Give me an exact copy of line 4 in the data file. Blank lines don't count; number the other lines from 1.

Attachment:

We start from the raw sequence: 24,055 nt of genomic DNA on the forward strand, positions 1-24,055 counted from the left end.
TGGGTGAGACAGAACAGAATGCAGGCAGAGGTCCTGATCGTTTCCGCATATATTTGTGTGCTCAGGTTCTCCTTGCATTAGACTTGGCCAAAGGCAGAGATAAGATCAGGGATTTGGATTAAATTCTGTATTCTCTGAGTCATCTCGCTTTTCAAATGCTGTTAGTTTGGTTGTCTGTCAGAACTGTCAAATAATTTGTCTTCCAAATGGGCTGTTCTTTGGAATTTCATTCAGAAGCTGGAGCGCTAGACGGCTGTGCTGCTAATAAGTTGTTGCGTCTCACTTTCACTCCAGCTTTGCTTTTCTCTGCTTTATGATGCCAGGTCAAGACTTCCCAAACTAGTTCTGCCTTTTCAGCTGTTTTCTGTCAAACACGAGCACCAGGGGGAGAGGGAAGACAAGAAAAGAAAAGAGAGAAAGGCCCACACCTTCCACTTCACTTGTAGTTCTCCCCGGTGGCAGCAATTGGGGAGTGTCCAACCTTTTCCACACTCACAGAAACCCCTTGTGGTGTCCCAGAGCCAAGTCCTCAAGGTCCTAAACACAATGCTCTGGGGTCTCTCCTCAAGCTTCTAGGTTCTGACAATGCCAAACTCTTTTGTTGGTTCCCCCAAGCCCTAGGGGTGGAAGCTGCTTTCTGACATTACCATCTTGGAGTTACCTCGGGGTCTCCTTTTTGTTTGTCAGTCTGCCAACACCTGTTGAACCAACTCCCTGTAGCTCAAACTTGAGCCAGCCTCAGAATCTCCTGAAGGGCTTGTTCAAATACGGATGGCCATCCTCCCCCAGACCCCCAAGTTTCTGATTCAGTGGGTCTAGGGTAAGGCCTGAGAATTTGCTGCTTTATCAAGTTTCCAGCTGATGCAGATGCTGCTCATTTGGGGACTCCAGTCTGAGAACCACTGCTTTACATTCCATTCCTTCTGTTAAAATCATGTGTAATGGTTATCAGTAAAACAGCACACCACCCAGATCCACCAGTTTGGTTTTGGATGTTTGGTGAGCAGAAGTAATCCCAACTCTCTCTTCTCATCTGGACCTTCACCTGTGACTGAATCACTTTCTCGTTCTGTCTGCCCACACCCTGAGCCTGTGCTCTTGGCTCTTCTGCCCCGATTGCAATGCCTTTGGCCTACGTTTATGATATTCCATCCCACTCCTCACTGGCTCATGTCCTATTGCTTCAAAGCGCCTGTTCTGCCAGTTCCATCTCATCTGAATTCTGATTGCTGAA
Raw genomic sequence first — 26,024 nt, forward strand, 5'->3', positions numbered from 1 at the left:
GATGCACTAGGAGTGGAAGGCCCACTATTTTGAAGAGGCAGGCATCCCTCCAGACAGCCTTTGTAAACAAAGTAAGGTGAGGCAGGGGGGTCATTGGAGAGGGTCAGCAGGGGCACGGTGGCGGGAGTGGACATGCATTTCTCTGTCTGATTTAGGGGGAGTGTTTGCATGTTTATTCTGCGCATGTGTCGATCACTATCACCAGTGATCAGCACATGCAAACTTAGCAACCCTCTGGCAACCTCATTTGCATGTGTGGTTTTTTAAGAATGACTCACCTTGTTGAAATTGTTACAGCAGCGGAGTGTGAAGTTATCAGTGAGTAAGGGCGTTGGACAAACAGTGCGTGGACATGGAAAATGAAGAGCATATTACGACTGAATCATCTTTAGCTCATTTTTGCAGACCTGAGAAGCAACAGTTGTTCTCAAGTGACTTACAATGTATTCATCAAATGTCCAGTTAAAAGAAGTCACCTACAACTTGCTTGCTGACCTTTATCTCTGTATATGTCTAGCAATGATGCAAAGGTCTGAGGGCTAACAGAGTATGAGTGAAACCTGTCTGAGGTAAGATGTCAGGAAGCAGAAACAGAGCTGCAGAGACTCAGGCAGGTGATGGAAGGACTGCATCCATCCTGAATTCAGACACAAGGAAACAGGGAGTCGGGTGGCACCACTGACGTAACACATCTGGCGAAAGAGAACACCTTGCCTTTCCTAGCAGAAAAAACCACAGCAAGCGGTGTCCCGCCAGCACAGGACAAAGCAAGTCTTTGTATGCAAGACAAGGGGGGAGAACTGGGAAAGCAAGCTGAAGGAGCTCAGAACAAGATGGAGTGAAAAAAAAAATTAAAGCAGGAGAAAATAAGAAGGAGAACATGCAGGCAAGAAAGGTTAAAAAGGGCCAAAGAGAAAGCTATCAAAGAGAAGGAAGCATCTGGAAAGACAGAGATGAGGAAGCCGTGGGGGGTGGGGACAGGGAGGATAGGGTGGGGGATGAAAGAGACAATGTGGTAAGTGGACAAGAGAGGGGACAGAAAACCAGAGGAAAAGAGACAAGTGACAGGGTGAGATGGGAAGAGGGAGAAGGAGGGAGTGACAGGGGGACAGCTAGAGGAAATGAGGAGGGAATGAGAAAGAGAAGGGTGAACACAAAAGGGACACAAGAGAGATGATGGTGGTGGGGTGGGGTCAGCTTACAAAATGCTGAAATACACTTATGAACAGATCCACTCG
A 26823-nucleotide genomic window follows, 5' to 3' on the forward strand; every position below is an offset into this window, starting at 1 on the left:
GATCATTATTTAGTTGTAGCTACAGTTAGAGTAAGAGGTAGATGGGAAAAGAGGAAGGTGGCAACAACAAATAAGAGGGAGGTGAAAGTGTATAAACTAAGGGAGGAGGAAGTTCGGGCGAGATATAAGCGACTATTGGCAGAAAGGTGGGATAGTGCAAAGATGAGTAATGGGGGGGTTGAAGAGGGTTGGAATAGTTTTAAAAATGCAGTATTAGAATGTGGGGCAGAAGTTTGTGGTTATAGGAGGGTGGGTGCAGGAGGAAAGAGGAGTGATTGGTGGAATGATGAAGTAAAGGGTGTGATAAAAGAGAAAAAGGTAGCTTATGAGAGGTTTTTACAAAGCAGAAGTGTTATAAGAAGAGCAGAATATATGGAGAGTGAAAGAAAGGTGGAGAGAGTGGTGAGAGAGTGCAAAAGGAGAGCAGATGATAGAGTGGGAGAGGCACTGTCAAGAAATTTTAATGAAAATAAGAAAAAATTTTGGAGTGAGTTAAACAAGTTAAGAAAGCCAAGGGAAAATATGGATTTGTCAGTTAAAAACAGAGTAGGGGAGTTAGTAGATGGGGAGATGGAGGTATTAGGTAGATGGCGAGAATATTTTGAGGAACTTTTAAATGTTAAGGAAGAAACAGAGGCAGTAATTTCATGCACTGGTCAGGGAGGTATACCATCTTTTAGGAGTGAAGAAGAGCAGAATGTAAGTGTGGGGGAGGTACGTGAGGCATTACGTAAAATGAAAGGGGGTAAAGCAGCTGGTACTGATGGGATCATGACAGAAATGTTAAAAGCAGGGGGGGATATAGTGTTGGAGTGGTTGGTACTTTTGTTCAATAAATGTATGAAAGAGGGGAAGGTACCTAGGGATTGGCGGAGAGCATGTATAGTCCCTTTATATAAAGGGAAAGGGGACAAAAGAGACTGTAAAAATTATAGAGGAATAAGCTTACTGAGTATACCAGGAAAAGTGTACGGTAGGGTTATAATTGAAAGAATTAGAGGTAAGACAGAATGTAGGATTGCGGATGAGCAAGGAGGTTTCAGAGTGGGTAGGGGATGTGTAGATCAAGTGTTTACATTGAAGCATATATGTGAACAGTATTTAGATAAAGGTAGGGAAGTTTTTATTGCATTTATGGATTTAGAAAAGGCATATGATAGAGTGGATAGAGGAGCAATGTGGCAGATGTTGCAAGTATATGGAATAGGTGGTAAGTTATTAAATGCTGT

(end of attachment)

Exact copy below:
GATGCACTAGGAGTGGAAGGCCCACTATTTTGAAGAGGCAGGCATCCCTCCAGACAGCCTTTGTAAACAAAGTAAGGTGAGGCAGGGGGGTCATTGGAGAGGGTCAGCAGGGGCACGGTGGCGGGAGTGGACATGCATTTCTCTGTCTGATTTAGGGGGAGTGTTTGCATGTTTATTCTGCGCATGTGTCGATCACTATCACCAGTGATCAGCACATGCAAACTTAGCAACCCTCTGGCAACCTCATTTGCATGTGTGGTTTTTTAAGAATGACTCACCTTGTTGAAATTGTTACAGCAGCGGAGTGTGAAGTTATCAGTGAGTAAGGGCGTTGGACAAACAGTGCGTGGACATGGAAAATGAAGAGCATATTACGACTGAATCATCTTTAGCTCATTTTTGCAGACCTGAGAAGCAACAGTTGTTCTCAAGTGACTTACAATGTATTCATCAAATGTCCAGTTAAAAGAAGTCACCTACAACTTGCTTGCTGACCTTTATCTCTGTATATGTCTAGCAATGATGCAAAGGTCTGAGGGCTAACAGAGTATGAGTGAAACCTGTCTGAGGTAAGATGTCAGGAAGCAGAAACAGAGCTGCAGAGACTCAGGCAGGTGATGGAAGGACTGCATCCATCCTGAATTCAGACACAAGGAAACAGGGAGTCGGGTGGCACCACTGACGTAACACATCTGGCGAAAGAGAACACCTTGCCTTTCCTAGCAGAAAAAACCACAGCAAGCGGTGTCCCGCCAGCACAGGACAAAGCAAGTCTTTGTATGCAAGACAAGGGGGGAGAACTGGGAAAGCAAGCTGAAGGAGCTCAGAACAAGATGGAGTGAAAAAAAAAATTAAAGCAGGAGAAAATAAGAAGGAGAACATGCAGGCAAGAAAGGTTAAAAAGGGCCAAAGAGAAAGCTATCAAAGAGAAGGAAGCATCTGGAAAGACAGAGATGAGGAAGCCGTGGGGGGTGGGGACAGGGAGGATAGGGTGGGGGATGAAAGAGACAATGTGGTAAGTGGACAAGAGAGGGGACAGAAAACCAGAGGAAAAGAGACAAGTGACAGGGTGAGATGGGAAGAGGGAGAAGGAGGGAGTGACAGGGGGACAGCTAGAGGAAATGAGGAGGGAATGAGAAAGAGAAGGGTGAACACAAAAGGGACACAAGAGAGATGATGGTGGTGGGGTGGGGTCAGCTTACAAAATGCTGAAATACACTTATGAACAGATCCACTCG